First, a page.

At 18 to 21 weeks, your baby is capable of yawning, kicking, and sucking its thumb. Beyond your normal check-up, this is also the time when you’ll also get an important ultrasound, also known as the “20-week structural scan,” during which the obstetrician will check to see if your baby has any abnormalities in the growth or development, including in the heart, spine, stomach, kidneys, and limbs. It is important to know that while many abnormalities are picked up by this scan, not all of them are. The obstetrician can often tell if you are having a boy or a girl, with about 95 percent accuracy.
If you prefer to wait until the birth to find out the sex of your baby, it’s a good idea to ask the obstetrician not to mention it. Besides, the obstetrician will observe the position of the placenta, the umbilical cord, the amniotic fluid around your baby, and your uterus and your cervix. If your placenta is positioned low in your uterus, the obstetrician will inform you that you have a low-lying placenta. Usually another ultrasound is recommended in the third trimester to ascertain that your placenta has moved away from your cervix.
At week 25, your baby has developed its brain, digestive system, and lungs (though not fully just yet). Your little one is now sensitive to light and sound, meaning that you may notice it responding to your voice or any loud noises. You may start to feel the baby hiccoughing around this time, too! Your doctor will perform all the usual checks around this time, and you may even get to see the texture of your baby’s hair (if they have any) in this week’s ultrasound.
You’re now in the final trimester! On top of your regular antenatal check, you’ll be getting an oral glucose tolerance test (OGTT) to determine whether you have gestational diabetes. While we know the pregnancy cravings are incredibly strong at this point, you’ll need to fast overnight for between eight to 10 hours to ensure the efficacy of the test. Your blood will be drawn at the start, after which you’ll have a glucose drink and rest for one to two hours before having more blood samples taken. This test is especially important as gestational diabetes does not necessarily occur in women who are already diabetic, and can lead to problems such as a difficult birth, premature labour, pre-eclampsia, and low blood sugar or jaundice in your baby.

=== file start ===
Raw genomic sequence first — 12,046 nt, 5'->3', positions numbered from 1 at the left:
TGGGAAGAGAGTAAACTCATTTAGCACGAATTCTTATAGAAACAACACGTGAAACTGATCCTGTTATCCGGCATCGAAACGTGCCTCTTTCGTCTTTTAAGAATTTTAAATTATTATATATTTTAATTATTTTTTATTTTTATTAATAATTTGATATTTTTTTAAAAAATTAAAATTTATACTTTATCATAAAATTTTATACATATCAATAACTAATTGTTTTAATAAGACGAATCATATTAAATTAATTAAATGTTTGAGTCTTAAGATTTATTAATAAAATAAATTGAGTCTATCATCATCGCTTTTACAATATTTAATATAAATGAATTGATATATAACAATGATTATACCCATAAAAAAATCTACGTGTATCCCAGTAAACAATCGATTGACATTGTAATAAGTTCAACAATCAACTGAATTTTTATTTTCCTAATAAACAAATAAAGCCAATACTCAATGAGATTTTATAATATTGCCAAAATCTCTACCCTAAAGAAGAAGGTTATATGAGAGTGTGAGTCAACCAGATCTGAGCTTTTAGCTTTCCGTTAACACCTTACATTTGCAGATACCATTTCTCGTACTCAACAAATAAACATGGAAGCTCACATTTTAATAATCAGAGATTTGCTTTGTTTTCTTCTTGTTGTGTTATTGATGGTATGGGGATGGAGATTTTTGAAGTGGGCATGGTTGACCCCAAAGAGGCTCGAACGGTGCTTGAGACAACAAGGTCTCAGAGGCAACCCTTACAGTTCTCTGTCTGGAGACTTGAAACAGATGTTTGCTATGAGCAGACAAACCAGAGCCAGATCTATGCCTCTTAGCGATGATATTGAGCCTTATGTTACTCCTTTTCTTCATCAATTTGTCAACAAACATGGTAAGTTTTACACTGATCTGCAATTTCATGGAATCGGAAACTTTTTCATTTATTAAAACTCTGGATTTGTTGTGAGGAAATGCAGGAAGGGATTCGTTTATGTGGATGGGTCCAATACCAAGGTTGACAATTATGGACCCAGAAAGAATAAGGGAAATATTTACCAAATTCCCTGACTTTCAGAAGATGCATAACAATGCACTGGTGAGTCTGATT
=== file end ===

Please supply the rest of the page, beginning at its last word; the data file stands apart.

The beginning of the final trimester is also a good time for you to get vaccinated against whooping cough (pertussis). The rate of whooping cough has risen sharply in recent years and babies who are too young to start their vaccinations are at greatest risk. Young babies with whooping cough are often very unwell and most will be admitted to hospital because of their illness. When whooping cough is particularly severe, it can even prove to be fatal.
Scientific evidence has shown that pertussis vaccines are very safe for pregnant women and their babies. Getting vaccinated while you’re pregnant is highly effective in protecting your baby from developing whooping cough in the first few weeks of their life. The immunity you get from the vaccine will pass to your baby through the placenta and provide passive protection for them until they are old enough to be routinely vaccinated against whooping cough at 8 weeks old.